Funding Streams

With policymakers, governments, and other development stakeholders increasing recognizing the rights of persons with disabilities and the importance of inclusive development, DRF/DRAF pooled fund grantmaking supports the participation of OPDs in local and national development and human rights processes. This participation leads to changes in policy, legislation, budgets, data collection and government programs. These changes contribute to the equalization of opportunities for all persons with disabilities. DRF/DRAF supports these efforts through priority areas that apply to all pooled fund grants, as well as areas specific to each of the pooled funding streams: Small Grants, Mid-Level Coalitions, and National Coalitions.


Priority Areas Relevant to all Pooled Fund Grants
  • Promoting gender equality and SOGIESC diversity. In accordance with the DRF/DRAF Gender Guidelines and in recognition of intersectional discrimination, the inclusion and leadership of women and girls with disabilities as well as LGBTQ+ persons with disabilities is encouraged throughout all other DRF/DRAF priority areas. OPDs may apply under this priority area to support their work to integrate a gender lens across their structures, advocacy efforts and priorities. This priority area can also include supporting women’s rights and LGBTQ+ organizations to integrate a disability lens. Partnerships are especially encouraged between OPDs and women’s rights actors or organizations promoting LGBTQ+ rights.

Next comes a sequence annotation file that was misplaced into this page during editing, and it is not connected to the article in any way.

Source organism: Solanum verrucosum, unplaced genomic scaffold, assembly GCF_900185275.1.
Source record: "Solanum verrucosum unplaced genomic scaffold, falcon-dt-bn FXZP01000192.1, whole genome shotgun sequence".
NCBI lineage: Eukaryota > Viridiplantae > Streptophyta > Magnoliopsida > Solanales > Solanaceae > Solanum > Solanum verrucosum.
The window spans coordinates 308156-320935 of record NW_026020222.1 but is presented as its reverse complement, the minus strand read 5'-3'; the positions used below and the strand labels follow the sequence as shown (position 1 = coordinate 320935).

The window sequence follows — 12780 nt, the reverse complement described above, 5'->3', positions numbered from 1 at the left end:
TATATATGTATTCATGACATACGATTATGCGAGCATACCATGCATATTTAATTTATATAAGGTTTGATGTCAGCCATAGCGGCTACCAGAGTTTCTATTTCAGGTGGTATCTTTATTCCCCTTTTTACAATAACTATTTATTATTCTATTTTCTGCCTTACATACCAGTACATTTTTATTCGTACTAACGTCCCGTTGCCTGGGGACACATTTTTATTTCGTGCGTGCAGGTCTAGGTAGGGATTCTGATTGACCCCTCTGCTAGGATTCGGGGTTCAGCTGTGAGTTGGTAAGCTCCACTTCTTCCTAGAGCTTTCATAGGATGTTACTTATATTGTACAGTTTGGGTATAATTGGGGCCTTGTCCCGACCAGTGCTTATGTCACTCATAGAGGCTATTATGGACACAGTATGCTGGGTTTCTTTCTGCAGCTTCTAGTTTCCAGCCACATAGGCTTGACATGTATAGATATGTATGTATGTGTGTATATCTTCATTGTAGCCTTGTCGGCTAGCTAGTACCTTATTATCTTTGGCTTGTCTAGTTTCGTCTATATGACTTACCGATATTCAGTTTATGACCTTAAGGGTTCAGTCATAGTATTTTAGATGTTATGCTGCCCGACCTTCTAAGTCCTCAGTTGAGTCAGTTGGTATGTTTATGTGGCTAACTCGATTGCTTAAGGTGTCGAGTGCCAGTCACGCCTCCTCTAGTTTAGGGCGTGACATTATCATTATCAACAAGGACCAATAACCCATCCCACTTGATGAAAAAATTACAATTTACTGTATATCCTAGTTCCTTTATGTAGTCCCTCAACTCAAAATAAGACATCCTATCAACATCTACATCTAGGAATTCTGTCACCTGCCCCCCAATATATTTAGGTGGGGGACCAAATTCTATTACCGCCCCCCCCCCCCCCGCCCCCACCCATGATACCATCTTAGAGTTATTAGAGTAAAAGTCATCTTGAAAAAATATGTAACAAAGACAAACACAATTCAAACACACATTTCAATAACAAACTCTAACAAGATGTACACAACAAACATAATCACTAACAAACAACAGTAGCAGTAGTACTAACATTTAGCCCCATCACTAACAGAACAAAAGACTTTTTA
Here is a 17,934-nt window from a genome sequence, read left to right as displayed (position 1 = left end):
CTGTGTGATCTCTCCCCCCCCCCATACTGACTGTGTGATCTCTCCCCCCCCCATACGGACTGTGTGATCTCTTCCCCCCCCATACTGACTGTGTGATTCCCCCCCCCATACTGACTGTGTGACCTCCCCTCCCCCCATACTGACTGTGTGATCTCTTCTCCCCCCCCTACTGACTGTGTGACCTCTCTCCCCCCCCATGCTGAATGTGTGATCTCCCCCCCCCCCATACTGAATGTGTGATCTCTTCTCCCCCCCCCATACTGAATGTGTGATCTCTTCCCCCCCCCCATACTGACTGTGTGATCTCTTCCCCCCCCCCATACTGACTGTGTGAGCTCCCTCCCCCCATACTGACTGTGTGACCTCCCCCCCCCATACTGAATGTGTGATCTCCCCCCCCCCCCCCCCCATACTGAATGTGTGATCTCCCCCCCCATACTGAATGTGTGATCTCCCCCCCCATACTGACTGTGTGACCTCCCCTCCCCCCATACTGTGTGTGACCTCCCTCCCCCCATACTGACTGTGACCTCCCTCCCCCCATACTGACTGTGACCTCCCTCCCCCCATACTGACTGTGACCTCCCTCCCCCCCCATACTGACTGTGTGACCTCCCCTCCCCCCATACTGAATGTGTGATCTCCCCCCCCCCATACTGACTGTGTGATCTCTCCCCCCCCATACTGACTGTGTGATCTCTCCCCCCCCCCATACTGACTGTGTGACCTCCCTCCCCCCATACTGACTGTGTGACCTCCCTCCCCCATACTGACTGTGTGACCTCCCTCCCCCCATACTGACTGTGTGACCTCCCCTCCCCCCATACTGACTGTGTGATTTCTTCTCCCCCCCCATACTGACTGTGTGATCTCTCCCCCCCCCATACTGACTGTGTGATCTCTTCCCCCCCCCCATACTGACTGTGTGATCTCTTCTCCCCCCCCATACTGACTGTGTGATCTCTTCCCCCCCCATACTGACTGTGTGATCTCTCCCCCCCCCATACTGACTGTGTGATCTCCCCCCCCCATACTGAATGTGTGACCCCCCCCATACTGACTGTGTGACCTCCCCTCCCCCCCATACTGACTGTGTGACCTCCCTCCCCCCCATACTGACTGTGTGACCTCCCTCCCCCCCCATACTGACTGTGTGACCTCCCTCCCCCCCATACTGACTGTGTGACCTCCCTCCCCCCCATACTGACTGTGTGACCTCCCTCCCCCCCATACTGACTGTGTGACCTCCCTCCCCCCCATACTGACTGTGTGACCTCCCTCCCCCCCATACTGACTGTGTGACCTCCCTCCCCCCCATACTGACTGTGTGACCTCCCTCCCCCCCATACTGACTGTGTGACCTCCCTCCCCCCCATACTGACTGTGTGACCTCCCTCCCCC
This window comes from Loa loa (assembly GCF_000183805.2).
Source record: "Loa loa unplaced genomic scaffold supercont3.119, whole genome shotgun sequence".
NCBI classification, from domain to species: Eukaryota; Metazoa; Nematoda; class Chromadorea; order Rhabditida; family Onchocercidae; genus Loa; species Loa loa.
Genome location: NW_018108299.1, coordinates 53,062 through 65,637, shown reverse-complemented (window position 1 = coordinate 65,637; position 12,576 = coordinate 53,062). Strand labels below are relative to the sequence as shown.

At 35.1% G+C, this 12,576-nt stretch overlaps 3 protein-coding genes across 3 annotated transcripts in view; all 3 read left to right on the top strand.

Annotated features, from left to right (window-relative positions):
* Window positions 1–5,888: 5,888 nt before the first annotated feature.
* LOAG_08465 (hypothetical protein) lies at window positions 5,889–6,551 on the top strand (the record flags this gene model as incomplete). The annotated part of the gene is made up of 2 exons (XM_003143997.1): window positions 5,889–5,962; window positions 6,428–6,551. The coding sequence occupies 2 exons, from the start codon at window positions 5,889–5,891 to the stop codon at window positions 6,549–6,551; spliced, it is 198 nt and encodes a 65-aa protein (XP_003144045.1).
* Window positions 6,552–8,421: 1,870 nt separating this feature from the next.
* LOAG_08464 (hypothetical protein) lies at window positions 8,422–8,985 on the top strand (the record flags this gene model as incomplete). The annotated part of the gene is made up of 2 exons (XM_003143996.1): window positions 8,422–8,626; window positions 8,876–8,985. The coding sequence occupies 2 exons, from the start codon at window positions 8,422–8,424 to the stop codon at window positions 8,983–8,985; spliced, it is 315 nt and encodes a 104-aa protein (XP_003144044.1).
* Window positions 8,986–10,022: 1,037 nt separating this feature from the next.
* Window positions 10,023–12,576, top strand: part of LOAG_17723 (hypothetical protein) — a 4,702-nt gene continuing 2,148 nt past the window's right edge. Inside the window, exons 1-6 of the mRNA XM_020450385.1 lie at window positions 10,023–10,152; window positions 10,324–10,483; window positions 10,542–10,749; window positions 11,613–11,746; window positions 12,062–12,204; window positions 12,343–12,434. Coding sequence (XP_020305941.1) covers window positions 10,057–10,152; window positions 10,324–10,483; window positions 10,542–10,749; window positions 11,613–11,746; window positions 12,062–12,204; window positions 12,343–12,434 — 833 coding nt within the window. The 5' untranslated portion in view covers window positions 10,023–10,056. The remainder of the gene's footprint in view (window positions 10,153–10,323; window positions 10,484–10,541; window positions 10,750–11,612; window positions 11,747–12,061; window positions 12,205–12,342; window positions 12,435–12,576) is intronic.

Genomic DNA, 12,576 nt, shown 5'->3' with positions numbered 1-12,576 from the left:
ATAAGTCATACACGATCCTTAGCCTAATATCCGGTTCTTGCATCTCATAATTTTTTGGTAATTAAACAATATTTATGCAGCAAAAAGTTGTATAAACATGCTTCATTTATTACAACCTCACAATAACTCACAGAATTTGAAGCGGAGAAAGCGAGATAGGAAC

• Advancing achievement of Global Disability Summit (GDS18 and/or GDS22) commitments. In July 2018, the UK and Kenyan governments and the International Disability Alliance (IDA) partnered to host a Global Disability Summit in London, unveiling ambitious new global and national commitments on disability inclusion. Following the Summit, the UK government provided funding via DRF for OPDs in Commonwealth countries to advocate for follow up by national governments on their commitments. In those DRF/DRAF target countries which made GDS18 commitments, OPDs have also used pooled fund grants to advocate for their implementation alongside the CRPD and the SDGs. Similarly, DRF/DRAF funding can be used by OPDs to advocate for new or renewed commitments made at the 2022 Global Disability Summit (GDS22), and to support ongoing efforts to monitor and advance implementation.